By Mark Cox, Director and Joanna Knoth, Senior Associate
Everyone has the right to work in an environment that is free from harassment, bullying and discrimination. Discrimination on the basis of race, gender, age, religion (or other protected attributes – see below) violates someone’s right to be treated with respect, dignity and fairness.
Bullying, harassment and or discrimination can damage the affected person’s wellbeing, work performance and job security, and it can be destructive to a business by creating a negative workplace culture.
It can expose an employer business to direct liability, where the business engaged in the discrimination, or vicarious liability for the discrimination engaged in by one of their employee’s where the employer cannot show that they (the employer) took reasonable steps to prevent that discrimination from happening.
What is Discrimination in the Workplace?
Discrimination happens when you are treated less favourably than others because of a personal attribute about you rather than your ability to do the job.
It is unlawful to discriminate against someone due to their protected attributes:
- Race, colour, national extraction or social origin
- Sex, gender identity or sexual orientation
- Physical, intellectual, mental or psychiatric disability
- Pregnancy or potential pregnancy
- Marital status, relationship status and family or carer’s responsibilities
- Political opinion
- Trade union activity
Examples of discrimination occurring in the workplace can include:
- Job refusal
- Being dismissed or having shifts cut down
- Denial of training opportunities, transfers and promotions
- Not being paid the same as someone doing the same job with the same experience and qualifications
- Exclusion or isolation by co-workers
- Having information you need to do your job deliberately withheld
- Being given impossible tasks
- Being subjected to taunts or abuse that references the protected attribute
Examples of Workplace Discrimination
Discrimination may be intentional or unintentional, direct or indirect. Discrimination can come in the form of jokes and offhand comments that seem harmless to or even go unnoticed by the perpetrator.
The below examples show some of the different ways in which discrimination can occur in the workplace.
Mary is six months pregnant. After ten years working at an accounting firm, she applies for a senior position that has just opened up. Despite having more experience and qualifications than the other applicants, she was passed over. When she asked the manager, he said: “I need someone who will be more dedicated to the position.”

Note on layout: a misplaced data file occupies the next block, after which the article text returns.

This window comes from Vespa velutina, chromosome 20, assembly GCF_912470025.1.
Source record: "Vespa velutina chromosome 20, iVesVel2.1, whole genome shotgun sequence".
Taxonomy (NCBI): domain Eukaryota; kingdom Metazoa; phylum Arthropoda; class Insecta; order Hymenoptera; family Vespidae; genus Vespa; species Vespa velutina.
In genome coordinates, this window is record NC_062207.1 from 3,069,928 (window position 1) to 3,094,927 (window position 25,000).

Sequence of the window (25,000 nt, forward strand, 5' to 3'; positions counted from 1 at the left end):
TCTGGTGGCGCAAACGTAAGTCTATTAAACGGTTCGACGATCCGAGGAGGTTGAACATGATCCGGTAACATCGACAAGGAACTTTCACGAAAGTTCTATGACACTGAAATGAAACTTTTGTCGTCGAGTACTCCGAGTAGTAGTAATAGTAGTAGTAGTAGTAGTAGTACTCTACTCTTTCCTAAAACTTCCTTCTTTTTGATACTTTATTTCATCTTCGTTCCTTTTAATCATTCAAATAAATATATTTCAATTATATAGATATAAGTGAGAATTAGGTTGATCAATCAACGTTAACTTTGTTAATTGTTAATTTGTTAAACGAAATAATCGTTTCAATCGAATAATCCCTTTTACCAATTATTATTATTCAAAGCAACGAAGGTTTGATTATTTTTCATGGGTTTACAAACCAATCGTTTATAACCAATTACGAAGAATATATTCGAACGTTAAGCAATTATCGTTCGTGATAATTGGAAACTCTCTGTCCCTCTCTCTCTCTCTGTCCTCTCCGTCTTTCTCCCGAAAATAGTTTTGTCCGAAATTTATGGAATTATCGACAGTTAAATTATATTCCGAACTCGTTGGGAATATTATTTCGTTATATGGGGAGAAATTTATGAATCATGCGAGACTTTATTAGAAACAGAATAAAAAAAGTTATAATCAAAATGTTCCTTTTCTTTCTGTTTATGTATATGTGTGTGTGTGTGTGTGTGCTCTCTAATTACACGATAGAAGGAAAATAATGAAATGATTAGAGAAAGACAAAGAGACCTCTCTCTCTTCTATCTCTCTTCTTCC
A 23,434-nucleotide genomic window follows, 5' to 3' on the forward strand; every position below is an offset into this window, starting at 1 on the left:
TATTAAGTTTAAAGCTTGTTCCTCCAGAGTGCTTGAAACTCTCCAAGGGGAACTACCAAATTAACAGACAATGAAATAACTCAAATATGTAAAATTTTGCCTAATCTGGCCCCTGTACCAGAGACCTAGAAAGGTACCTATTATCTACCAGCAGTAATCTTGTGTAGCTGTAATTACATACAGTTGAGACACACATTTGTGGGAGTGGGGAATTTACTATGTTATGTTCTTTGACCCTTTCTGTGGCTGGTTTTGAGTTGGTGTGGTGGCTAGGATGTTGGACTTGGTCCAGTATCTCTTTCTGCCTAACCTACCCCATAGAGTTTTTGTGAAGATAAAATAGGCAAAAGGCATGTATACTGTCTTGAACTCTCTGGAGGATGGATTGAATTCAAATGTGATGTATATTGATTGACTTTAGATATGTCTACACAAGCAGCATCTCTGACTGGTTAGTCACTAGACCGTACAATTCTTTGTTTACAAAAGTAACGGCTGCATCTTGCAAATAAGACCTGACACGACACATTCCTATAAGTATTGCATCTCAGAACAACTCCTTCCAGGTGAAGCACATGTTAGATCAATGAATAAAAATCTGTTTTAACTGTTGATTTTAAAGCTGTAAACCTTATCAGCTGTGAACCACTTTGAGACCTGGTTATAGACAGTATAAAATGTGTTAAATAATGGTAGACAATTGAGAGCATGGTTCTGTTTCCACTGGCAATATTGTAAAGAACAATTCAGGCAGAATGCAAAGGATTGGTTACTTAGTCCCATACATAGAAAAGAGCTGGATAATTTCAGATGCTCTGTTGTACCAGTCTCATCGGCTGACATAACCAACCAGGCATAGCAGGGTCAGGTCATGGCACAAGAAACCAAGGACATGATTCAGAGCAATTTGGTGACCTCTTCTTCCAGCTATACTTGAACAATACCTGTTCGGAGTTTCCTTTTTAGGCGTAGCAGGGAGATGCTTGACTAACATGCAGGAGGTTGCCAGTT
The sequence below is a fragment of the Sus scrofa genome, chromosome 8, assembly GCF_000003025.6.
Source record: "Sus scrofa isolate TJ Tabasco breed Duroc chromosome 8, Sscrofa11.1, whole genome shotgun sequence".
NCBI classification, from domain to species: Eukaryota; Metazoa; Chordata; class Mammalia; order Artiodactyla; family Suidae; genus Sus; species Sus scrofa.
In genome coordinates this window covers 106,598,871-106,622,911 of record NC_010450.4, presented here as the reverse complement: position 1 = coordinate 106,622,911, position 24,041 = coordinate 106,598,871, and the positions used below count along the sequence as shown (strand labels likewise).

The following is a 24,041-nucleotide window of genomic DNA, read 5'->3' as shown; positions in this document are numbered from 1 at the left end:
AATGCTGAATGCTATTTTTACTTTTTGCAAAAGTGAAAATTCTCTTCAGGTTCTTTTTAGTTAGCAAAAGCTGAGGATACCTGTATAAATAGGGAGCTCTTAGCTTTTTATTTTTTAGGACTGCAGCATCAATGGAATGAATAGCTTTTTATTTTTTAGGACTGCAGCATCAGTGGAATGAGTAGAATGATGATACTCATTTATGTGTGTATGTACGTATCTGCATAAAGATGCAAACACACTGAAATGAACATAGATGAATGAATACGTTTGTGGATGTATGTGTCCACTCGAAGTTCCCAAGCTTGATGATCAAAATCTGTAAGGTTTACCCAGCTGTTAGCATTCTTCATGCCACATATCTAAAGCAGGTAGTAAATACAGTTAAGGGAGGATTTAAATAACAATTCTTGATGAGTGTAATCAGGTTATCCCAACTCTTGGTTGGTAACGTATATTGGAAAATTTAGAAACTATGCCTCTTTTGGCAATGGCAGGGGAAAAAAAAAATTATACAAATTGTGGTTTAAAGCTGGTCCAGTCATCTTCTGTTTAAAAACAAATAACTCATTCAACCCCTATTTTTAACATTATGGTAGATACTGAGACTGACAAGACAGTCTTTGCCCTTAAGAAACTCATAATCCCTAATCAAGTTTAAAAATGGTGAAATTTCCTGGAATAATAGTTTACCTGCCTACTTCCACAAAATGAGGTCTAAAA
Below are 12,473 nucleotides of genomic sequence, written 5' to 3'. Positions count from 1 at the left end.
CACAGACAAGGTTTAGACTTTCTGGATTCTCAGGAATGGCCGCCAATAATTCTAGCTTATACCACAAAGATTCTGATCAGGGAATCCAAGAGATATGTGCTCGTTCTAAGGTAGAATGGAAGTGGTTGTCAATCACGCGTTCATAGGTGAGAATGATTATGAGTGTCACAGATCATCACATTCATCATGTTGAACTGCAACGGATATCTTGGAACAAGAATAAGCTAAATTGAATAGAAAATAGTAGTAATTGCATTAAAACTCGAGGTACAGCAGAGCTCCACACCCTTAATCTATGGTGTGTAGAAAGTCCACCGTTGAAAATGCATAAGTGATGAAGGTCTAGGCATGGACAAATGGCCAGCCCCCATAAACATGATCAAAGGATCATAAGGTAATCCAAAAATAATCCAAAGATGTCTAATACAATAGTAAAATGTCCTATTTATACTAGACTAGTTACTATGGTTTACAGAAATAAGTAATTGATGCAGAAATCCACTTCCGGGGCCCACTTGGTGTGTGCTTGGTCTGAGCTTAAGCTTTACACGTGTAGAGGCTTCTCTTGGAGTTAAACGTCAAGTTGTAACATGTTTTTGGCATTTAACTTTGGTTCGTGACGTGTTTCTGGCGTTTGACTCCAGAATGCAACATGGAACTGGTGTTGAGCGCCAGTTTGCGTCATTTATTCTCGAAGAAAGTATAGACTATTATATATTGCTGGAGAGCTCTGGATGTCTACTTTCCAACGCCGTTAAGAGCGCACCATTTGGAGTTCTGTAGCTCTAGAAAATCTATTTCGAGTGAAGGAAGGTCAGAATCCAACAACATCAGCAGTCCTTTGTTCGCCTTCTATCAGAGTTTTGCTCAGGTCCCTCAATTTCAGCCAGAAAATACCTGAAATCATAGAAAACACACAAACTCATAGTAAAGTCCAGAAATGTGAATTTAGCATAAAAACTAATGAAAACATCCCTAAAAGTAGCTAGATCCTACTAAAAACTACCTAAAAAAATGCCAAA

Ryan works on a construction site. His co-workers recently found out he was gay and have started calling him “princess”.
Annie works in a toy store and has a physical disability preventing her from carrying heavy items. She recently found out her co-workers earn more than her despite having the same experience and working just as hard. When she asked her manager about it, she said it was because “you just don’t carry as much weight around here.”
The Difference between Harassment, Bullying and Discrimination
Discrimination occurs where someone is treated less favourably due to a particular protected attribute, even if the treatment isn’t openly antagonistic – for example, not getting a promotion because you are pregnant, or being the subject of “joking banter” by reference to that protected attribute – and even where it is indirect – for example an employer may say they are open to employing people with disabilities, but do not provide appropriate access.
Harassment is when someone is treated in a way that is offensive, humiliating, intimidating or threatening because of a particular attribute like coming from another country.
Sexual harassment is unwelcome advances or attention of a sexual nature.
Bullying is repeated unreasonable behaviour that places the affected person’s health or wellbeing at risk.
Bullying and harassment are considered discriminatory behaviour if they are motivated by a protected attribute of the victim, like a disability. Example 2 shows a situation where harassment is occurring due to discrimination.
Fostering a Positive Workplace Culture
It’s important to ensure that employers foster a positive workplace culture that is free of harassment, bullying and discrimination. At MDC Legal, our specialist workplace lawyers use their extensive experience in HR legal issues to help minimise the risk of discrimination. We assist with the preparation of specific policies and can deliver training or inductions.
We can also help employees who have experience discrimination, harassment or bullying at work, and employers who have received claims or complaints from employees.
See Recent Article: Sexual Harassment – Award of Aggravated Damages